They agreed on several items which resulted in what was the 'pegged rate' monetary regime which became known as the 'par value system'. They also agreed that if exchange rates did not float freely, countries would require adequate supplies of monetary reserves. If some countries could not supply this reserve a supplementary source would of these funds should be established. What eventually emerged was a system of subscriptions and quotas embedded in the IMF. The members of the IMF where then permitted to borrow monies in amounts regulated by the size of its quota.

Another point on which all the governments agreed upon was to end the economic warfare that occurred during the 1930s. A system of rule was created to ensure fairness in currency practices. The IMF was responsible to oversee these new rules of fairness governing currency transactions.

Most importantly they agreed that there was need for an institutional forum for international cooperation on monetary policy. The IMF in the postwar years did provide such a forum.

Putting all these agreements together essentially created and defined the Bretton Woods Agreement or System. The IMF which was at the center of this agreement was hoped to perform three important tasks:
  1. Regulatory administration of the rules governing currency
  2. Financial (supplying supplementary monies as needed)
  3. Consultative (a forum for cooperation among governments)
All however did not go as smoothly and as optimistically hope for right after the end of the war and even to this very day. The United States eventually became the leading economic contributor and responsible entity to carry on the tasks of the IMF. The U.S. managed to keep an open market, to continue the flow of money and grants first through the Marshall Plan and eventually through the finally reopened New York market. Also the U.S. continued a lending policy for the provision of short term funds in times of crisis.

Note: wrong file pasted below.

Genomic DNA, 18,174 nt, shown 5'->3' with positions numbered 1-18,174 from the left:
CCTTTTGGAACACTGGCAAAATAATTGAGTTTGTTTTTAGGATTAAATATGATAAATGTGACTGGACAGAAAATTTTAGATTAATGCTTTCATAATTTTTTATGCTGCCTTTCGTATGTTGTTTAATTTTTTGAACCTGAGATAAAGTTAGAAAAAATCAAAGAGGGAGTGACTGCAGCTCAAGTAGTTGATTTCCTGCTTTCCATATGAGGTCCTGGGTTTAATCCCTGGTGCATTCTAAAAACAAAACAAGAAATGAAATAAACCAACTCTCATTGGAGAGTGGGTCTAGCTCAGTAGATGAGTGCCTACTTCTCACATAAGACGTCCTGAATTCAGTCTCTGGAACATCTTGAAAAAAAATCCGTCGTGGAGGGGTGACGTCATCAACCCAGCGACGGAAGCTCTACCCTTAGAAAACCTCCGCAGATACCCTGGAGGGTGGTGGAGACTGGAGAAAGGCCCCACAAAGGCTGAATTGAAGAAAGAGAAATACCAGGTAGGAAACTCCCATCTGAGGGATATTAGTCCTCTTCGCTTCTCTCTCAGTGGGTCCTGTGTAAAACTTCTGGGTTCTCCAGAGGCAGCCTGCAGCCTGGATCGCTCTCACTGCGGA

Though a multinational agreement in formal design quickly became the U.S.'s Bretton Woods Agreement and the U.S. dollar the exchange standard and to this day remains so. For a period of time during the "cold war" the U.S. welcomed this control and the world did not mind having a source of liquid capital as needed in crises or perceived crises. The system eventually broke down in the early 1970s for many reasons.

I will share more with you about the demise of the Bretton Woods Agreement in future blogs. Promise!

Tuesday, June 14, 2011

'Education is a basic civil right'...WHAT?

Gov. Pat Quinn just signed the education overhaul bill in an elementary school in Maywood. It takes effect immediately and largely has the support of unions and advocacy groups.

According to Senator Kimberly Lightford, D-Maywood, "this is not a bill to attack the teachers". She sponsored this bill. She goes on to state that "Education is a basic civil right." Here we go again with politicians making something a civil right when it is not. I guess if you say it enough people will believe you. Just to make sure I pulled out my copy of the U.S. Constitution and no where, I repeat no where is it stated that education is a basic civil right granted by it. So don't believe everything you read in the newspapers or everything a politician says...check it out for yourself.